Mobile devices and social networks are boosting news consumption but media outlets are lagging behind technology companies in reaping the profits, according to a report published on Monday.
"The news industry is not much closer to a new revenue model than a year earlier and has lost more ground to rivals in the technology industry," the Pew Research Center's Project for Excellence in Journalism (PEJ) said.
"But growing evidence also suggests that news is becoming a more important and pervasive part of people's lives," the PEJ said in its 2012 State of the News Media report. "That, in the end, could prove a saving factor for the future of journalism."
According to the report, one in four Americans -- 27 percent -- is now getting news on mobile devices.
"And these mobile news consumers are even more likely to turn to news organizations directly, through apps and home pages, rather than search or recommendations -- strengthening the bond with traditional brands," it said.
Social media platforms such as Facebook and Twitter play a limited -- but growing -- role in daily news consumption, according to the report.
Just nine percent of traffic to news sites comes from Facebook, Twitter and other social media sites, it said, but that was up by more than half since 2009.
Search engines such as Google, meanwhile, accounted for 21 percent of news site traffic, down from 23 percent in 2009.
"News organizations have a big opportunity in the social and mobile realms," said PEJ deputy director Amy Mitchell.
"But they will need to do a better job than they did in the desktop realm of understanding audience behavior and developing effective technology and revenue models," Mitchell said.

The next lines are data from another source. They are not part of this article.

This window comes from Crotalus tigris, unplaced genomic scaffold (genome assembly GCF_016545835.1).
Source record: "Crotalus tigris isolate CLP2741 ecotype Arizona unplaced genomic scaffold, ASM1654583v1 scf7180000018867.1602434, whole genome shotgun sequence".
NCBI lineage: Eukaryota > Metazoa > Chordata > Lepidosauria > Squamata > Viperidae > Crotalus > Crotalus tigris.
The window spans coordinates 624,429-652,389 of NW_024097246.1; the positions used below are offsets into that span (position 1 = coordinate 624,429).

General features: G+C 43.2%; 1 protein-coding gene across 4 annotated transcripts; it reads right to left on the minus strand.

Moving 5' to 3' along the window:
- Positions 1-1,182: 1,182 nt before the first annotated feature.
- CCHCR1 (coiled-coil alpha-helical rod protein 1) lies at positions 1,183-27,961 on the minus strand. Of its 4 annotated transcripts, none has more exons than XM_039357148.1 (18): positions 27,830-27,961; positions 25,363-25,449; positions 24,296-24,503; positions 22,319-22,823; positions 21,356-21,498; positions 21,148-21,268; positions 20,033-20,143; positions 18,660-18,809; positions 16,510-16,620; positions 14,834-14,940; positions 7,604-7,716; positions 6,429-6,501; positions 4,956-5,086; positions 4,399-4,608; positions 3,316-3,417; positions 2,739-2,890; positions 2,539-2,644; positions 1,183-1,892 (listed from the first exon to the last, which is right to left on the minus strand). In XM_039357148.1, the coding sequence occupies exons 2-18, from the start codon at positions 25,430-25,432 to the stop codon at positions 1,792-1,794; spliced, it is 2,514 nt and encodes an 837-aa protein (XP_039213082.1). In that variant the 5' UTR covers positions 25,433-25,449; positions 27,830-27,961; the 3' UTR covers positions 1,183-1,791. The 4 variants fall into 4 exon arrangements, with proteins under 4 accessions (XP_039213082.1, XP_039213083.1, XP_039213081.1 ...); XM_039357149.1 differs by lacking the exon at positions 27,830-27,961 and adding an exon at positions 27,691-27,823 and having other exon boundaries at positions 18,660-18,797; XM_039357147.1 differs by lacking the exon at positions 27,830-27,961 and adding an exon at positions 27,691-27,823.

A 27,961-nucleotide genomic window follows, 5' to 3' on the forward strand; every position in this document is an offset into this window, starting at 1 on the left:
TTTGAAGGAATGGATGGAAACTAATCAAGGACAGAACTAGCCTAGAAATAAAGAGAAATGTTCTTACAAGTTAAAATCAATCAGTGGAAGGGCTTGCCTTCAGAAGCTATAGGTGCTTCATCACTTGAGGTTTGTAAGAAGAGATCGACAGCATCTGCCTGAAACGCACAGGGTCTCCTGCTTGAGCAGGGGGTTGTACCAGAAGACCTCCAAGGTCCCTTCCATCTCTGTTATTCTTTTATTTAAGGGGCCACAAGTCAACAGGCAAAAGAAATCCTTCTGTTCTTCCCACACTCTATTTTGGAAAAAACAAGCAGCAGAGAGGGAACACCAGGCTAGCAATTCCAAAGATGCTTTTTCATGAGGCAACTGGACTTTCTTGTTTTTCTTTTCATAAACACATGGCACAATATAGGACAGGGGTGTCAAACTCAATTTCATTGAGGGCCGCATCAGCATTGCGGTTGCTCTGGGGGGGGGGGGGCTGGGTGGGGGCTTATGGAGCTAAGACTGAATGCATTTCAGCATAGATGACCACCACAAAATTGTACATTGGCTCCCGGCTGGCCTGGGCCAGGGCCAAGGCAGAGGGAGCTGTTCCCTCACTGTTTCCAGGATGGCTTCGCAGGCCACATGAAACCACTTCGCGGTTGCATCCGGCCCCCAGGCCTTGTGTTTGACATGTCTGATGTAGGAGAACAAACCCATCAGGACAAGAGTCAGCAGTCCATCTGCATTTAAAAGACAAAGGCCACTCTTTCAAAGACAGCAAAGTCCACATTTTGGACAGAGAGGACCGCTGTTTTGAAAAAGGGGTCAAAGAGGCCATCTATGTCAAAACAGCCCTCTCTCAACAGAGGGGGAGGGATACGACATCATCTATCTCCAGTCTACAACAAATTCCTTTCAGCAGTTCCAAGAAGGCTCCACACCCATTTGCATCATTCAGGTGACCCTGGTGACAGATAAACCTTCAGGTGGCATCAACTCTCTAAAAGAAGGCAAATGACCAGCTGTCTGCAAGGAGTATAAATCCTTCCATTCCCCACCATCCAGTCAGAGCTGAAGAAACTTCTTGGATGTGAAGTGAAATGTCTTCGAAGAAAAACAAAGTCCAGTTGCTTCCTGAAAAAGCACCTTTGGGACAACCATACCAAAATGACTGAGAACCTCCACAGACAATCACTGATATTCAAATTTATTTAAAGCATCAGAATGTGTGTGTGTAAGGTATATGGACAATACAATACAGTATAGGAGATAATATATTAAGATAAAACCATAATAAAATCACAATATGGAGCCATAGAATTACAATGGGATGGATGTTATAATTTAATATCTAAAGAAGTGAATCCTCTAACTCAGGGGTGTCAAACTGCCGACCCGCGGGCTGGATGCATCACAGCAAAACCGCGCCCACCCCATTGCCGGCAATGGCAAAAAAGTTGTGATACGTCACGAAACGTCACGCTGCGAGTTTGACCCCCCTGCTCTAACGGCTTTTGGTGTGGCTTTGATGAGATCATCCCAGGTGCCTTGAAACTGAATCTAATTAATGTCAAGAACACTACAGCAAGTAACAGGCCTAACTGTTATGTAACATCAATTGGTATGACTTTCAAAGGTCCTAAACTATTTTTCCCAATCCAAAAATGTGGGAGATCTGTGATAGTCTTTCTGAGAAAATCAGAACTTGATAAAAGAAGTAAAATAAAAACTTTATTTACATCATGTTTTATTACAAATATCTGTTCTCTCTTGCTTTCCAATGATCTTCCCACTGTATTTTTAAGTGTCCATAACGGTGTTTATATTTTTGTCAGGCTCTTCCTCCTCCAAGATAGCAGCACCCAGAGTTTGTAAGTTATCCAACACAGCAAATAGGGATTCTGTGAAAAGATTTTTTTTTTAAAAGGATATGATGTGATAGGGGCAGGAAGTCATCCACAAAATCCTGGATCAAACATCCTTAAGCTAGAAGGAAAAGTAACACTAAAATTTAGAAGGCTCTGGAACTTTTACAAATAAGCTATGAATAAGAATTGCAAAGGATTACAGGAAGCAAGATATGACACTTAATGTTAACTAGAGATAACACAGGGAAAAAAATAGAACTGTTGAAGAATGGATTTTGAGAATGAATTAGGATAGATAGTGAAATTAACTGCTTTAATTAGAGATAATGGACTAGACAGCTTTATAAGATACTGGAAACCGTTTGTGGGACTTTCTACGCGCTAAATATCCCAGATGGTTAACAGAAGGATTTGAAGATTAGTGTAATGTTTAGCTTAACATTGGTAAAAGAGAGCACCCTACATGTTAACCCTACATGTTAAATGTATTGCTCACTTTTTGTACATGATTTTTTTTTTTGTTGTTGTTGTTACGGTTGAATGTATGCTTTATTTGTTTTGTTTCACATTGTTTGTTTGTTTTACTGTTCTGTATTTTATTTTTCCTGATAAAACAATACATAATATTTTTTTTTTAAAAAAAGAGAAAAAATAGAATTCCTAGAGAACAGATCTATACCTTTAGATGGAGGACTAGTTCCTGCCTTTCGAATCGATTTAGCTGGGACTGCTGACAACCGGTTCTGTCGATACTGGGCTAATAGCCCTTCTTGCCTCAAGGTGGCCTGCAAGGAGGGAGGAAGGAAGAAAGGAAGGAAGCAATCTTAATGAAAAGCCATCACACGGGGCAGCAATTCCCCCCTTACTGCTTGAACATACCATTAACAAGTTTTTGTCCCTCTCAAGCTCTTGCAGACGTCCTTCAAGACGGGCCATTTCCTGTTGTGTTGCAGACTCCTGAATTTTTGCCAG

PEJ director Tom Rosenstiel said news is "becoming a more important and pervasive part of people's lives. But it remains unclear who will benefit economically from this growing appetite for news."
For the moment, technology intermediaries appear to be doing a better job than the traditional news industry at capitalizing on the digital front.
Five technology giants -- AOL, Facebook, Google, Microsoft and Yahoo! -- captured 68 percent of the digital advertising revenue pie in 2011, the PEJ report said.
"Few news companies have made much progress in some key new digital areas," it said. "Among the top news websites, there is little use of the digital advertising that is expected to grow most rapidly, so-called 'smart,' or targeted, advertising."
With print circulation declining and print advertising revenue shrinking, the report said that as many as 100 US newspapers were expected to erect some kind of metered paywall around their online content in coming months, joining the roughly 150 dailies such as The New York Times that have already done so.
Weekday US newspaper circulation was down around four percent during the six-month period ending September 30 while Sunday circulation fell by one percent, the report said.
Circulation was flat for the six leading news magazines after a nearly nine percent decline in 2010.
The report also found that audiences for local, cable and network television news grew across the board in 2011. Network news audiences were up five percent, growing for the first time in a decade.
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